June 30th, 2008
First off, happy Canada Day to my Canadian bretheren! I’ve been out for the day, but wanted to get a chance to catch up on the summer’s most high quality reality series that in recent weeks has been working extremely well. I won’t say it’s on the level of the other seasons of the series, but there is something that feels right about the overall purpose of the series. Or, felt right.
In this episode, it’s all about the psychological on first glance: the first task is entirely mental, demonstrating the emotional breakdown of a contestant who was once most confident in his game. The second task, though, seemed like it was about ingenuity or will but ended up being a giant mind game that demonstrates that these players are really just spoiled children. It was an episode that showed these players at their worst, and while I saw semblances of the real story for the most part it was just reality show drivel that needs to stop.
And hopefully, as the game wittles down, it might – but losing one of the sane people isn’t going to help much.
The first task is a solid exercise in trust, or more aptly in testing the contestants’ willingness to abandon the group mentality in favour of an exemption. This season’s biggest issue is how often it has been willing to toss an exemption into the mix, something that happens much too often (Although apparently half of the players have no idea who the Mole is, so maybe they’re necessary?). That the game was a constant battle between a will for an exemption and the money in the pot makes it perfect sabotage or, in the end of the mission, a difficult choice between the social game and the game itself.
And the unfortunate thing about the second half of the episode is that it was exactly the same situation: Craig was quite literally given an exemption after the ludicrous task wherein he was given the opportunity to embarass and destroy his fellow players. The issue is that both of these tasks were all about bringing out the worst of these contestants, rather than actually displaying their intelligence or lack thereof within various tasks. The tasks did nothing to test these players in anything but their anger management skills.
And that’s the part of the show that feels the most off compared to previous years: I don’t know if it’s that reality show casting has changed that much, but these players just seem to hate each other. And while I think that eventually, when we learn the Mole’s identity, some of this may come into perspective, for now it’s just annoying. Clay and Paul’s ridiculous fight was quite frankly one of the lowest moments in the show’s history, a pathetic display by both men. Paul was being his usual ridiculous self, but Clay was being even more ridiculous: his explanation of why he threw a lemon at Paul was something along the lines of “I was trying to increase the shock factor,” at which point I question his decision making processes.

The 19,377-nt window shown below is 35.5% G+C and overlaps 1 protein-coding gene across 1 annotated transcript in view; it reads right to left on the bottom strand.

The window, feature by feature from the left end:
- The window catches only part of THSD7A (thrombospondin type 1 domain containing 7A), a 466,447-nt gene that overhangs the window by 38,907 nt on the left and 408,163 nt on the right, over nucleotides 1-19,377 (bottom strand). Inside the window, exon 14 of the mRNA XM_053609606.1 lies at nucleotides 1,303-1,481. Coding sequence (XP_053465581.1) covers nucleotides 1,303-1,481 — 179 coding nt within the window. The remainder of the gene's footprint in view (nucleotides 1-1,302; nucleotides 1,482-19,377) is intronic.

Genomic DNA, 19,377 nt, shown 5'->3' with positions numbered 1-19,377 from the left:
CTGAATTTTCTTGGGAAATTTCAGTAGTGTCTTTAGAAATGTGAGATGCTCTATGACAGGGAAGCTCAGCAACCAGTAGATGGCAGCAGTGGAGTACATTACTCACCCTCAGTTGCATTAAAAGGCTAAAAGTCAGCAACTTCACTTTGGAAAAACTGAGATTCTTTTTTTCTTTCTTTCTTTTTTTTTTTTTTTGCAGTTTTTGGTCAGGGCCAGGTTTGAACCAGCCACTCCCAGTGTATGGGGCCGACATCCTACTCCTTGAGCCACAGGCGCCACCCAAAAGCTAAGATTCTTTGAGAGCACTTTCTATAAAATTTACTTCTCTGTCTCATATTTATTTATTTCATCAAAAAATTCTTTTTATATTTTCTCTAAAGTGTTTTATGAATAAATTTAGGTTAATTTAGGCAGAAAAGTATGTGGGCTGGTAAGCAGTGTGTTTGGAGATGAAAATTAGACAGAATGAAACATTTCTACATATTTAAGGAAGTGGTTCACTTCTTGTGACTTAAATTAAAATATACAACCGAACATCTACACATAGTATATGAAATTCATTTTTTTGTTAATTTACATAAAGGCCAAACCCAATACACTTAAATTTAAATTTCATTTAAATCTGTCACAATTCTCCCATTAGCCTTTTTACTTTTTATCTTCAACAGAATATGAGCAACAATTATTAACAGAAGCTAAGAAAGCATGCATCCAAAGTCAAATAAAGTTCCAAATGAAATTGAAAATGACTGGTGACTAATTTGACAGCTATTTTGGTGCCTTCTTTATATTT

It’s just annoying at this stage: we get that these people are kind of awful to each other, but why must the game play into that? I actually thought that there was some really interesting character stuff in the episode, like Mark’s complicated new game play strategy or news that Kristen was taking the test focusing on one individual (A certain portend of her eventual doom as soon as she uttered it), but the editing and the game are focusing so heavily on the other parts of the game that they don’t seem to matter anymore. It wasn’t that bitchy gameplay that caused Kristen to be eliminated, but rather different strategies and a single second between her and another one of our contestants. The game needs to realize this, and adjust accordingly.
And this was a step back as a whole: not only did it have the wrong view, but it even had a task that the contestants mutinied against. It would have been an easy fix: say that Craig was selected at random based on a particular word (Which his use of does raise his profile as a potential Mole), but don’t reveal what it was or what it gets him. Then, privately (key part of this), tell him that before selecting the various tasks he should know that if all three teams fail to make it he gets an exemption. It’s similar to the task from Season One, where Charlie and Kate are offered exemptions if they kept Jim’s team from getting to the right destination – there’s an exemption at stake, but not all of the players know about it, and they might actually be willing to do the challenge.
The challenge was poorly conceived as it was: Walking on stilts for five miles? Or riding a unicycle of all things? It was built too much for the person with the exemption to perform well, although I’m guessing Alex and Mark probably could have made it if not for Mark’s mole-like behaviour. It just frustrates me that the episode was bad enough as it was in terms of how it portrayed these people, and then the producers had to make a fatal error and rob us of a task in the process.
So, a step back for The Mole; the ratings won’t be garnering a return after this point, so hopefully the show can step up as it heads towards its finale.
- At this point, I’m ready to call Paul and Alex this season’s equivalent to Jim and Steven. Not only are they both playing some of the better games (ignoring Paul’s douchebaggery), but they have this weird control over everything and a really smart strategy on Alex’s part never to actively make a decision. So he’s Steve to Paul’s Jim…and I’m really sorry to Jim for that comparison.
- The question, though, is who is their Kathryn? I’m still torn on who the Mole is, but I’d say that Craig, Mark and Clay all remain suspects. This leaves only Nicole on the outskirts as someone who has been too outrageous to be The Mole, and if she’s actually playing the quiz by averages she’s going to have to keep on her toes as the weeks wear on.